Following the upset election of Donald Trump to the US presidency last week, members of the international community have raised concerns over the country’s role in combatting climate change.
On the campaign trail, Trump promised to remove the US from the landmark Paris Agreement, which went into force on Nov. 4, 2016. The president-elect reportedly still plans on a swift withdrawal once he settles into office after Jan. 20 (Inauguration Day in the US).
“It was reckless for the Paris agreement to enter into force before the election,” a source within Trump’s transition team for international energy and climate policy told Reuters.
Former French president Nicolas Sarkozy has reacted by calling for economic repercussions, should Trump make good on his promise. “I will demand that Europe put in place a carbon tax at its border, a tax of 1-3%, for all products coming from the United States, if the United States doesn’t apply environmental rules that we are imposing on our companies,” he said, according to Radio France Internationale.
This would be a substantial hit to exporters across the Atlantic—the US is Europe’s number-one trade partner.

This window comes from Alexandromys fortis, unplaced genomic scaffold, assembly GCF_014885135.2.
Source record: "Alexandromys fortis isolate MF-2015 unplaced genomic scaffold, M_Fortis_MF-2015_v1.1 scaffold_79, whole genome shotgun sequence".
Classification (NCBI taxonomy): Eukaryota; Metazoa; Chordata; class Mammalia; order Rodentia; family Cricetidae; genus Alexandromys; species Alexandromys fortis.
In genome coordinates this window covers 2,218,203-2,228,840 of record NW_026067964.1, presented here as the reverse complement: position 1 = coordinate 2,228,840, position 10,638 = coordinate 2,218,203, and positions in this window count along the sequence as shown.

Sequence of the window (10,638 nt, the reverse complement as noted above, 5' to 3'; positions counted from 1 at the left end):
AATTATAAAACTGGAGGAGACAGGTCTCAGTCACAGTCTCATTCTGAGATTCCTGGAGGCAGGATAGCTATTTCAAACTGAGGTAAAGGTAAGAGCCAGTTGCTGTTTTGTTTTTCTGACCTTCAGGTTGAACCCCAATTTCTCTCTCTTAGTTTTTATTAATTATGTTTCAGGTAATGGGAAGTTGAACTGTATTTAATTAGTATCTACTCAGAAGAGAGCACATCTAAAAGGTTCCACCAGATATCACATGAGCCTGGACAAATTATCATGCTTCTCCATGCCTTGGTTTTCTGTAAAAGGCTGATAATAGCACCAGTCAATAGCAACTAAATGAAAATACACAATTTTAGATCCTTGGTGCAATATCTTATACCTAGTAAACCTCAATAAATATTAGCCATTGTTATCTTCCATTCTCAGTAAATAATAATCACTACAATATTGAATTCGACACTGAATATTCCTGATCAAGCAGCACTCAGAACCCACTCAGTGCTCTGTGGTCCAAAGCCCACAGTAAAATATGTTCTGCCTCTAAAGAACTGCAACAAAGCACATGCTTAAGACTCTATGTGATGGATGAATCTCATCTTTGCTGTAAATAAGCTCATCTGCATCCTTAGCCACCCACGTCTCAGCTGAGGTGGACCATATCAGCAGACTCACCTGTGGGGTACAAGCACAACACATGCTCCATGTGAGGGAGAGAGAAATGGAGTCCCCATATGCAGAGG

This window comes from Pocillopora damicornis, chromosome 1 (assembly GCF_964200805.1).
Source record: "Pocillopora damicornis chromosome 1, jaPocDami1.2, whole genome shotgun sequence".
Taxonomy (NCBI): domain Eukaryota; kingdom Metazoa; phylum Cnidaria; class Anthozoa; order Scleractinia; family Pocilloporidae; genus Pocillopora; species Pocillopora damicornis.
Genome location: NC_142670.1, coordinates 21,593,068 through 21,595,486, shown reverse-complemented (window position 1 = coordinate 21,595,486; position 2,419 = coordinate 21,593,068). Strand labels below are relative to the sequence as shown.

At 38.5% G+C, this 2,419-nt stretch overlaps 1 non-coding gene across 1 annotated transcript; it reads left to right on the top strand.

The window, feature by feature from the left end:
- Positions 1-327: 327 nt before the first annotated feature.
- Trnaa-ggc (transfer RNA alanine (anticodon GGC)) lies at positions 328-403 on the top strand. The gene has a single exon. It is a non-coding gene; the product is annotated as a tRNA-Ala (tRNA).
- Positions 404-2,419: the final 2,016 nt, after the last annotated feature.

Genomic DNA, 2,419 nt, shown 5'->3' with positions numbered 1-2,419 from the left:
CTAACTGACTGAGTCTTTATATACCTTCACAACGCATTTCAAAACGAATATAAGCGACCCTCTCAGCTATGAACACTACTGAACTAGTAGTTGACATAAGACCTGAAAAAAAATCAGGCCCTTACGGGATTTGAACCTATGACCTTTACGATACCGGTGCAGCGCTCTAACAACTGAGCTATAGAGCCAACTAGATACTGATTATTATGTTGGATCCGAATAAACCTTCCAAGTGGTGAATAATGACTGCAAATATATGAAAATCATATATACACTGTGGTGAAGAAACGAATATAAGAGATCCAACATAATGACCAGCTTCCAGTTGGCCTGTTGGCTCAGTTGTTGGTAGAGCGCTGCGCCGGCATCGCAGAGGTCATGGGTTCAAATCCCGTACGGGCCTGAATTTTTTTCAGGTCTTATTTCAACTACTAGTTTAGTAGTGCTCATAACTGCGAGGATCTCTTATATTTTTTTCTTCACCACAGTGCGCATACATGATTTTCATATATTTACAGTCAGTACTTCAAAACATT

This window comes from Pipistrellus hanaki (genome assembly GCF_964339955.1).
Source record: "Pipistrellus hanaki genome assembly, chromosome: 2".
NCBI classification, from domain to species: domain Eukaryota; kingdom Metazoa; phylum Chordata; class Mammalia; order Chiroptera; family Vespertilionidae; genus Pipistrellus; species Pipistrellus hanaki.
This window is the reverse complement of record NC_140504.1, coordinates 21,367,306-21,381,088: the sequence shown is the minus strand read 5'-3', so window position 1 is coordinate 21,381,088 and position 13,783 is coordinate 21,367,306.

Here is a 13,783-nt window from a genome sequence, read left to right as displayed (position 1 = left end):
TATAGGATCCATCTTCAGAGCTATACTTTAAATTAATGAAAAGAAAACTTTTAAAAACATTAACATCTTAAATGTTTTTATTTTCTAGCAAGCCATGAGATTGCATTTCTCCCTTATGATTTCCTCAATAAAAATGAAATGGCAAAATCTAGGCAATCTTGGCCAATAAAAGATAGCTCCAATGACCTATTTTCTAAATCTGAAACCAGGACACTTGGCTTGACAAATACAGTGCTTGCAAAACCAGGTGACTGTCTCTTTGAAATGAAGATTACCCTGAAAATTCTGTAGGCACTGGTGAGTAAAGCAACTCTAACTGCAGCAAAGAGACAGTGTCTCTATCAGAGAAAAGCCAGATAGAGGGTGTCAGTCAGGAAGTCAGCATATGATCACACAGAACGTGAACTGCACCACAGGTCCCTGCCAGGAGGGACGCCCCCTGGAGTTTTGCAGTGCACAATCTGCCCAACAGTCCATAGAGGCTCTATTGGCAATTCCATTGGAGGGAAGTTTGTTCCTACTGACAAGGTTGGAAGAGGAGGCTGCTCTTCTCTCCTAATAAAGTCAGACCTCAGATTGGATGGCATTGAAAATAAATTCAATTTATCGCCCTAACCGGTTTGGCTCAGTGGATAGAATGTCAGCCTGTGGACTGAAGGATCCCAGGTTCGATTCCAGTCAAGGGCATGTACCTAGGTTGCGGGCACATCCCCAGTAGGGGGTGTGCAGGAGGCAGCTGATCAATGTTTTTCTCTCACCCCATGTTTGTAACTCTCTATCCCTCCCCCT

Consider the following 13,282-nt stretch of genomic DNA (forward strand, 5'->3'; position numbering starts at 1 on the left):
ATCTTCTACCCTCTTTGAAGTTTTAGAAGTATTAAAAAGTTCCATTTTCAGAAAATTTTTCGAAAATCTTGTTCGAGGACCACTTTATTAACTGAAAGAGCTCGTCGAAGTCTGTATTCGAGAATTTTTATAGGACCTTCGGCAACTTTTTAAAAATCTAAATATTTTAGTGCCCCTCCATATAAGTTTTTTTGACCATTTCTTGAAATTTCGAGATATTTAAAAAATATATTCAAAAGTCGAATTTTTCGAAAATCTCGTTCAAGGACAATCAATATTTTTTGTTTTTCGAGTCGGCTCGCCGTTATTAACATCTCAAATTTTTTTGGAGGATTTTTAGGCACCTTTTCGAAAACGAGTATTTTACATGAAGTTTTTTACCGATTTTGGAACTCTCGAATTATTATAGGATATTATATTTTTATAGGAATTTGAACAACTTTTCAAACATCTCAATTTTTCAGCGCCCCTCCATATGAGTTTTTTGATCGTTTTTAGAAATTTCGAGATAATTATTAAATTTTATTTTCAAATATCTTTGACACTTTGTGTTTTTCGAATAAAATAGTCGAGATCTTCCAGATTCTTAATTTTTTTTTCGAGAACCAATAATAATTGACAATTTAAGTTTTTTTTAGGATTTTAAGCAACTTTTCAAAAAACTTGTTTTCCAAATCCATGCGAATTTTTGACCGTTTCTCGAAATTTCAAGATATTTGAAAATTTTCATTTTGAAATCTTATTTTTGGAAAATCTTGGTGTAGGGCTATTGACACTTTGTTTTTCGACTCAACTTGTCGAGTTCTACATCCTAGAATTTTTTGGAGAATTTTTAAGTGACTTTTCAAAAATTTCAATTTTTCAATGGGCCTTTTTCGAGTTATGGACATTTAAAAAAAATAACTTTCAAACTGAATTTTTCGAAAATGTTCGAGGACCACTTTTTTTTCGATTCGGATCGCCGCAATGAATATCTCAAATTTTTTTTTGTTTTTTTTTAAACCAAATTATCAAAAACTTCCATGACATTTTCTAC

Sarkozy’s remarks matter a bit more than most former heads of state—he is considered a frontrunner for the nomination of the center-right Les Républicains party in the upcoming French presidential elections. If he wins, he will be Trump’s French counterpart, and a powerful influencer within the European Union.
In addition to possible economic sanctions, pulling out of the Paris Agreement would be a massive blow to the US’s international standing.
“There would be diplomatic consequences,” Todd Stern, a former US Special Envoy for Climate Change appointed by president Barack Obama, said back in February. Stern was also a key White House negotiator for the Kyoto Protocol signed under president Bill Clinton, though president George W. Bush would eventually withdraw US membership.
Stern says withdrawal from the Kyoto Protocol was “diplomatically challenging,” but withdrawal from Paris could be much worse. “There was a lot of blowback that the US got generally diplomatically across the range of diplomatic concerns and I have no doubt that it would be very significant if the US were to do that with regard to Paris, probably much, much more significant than what happened before.”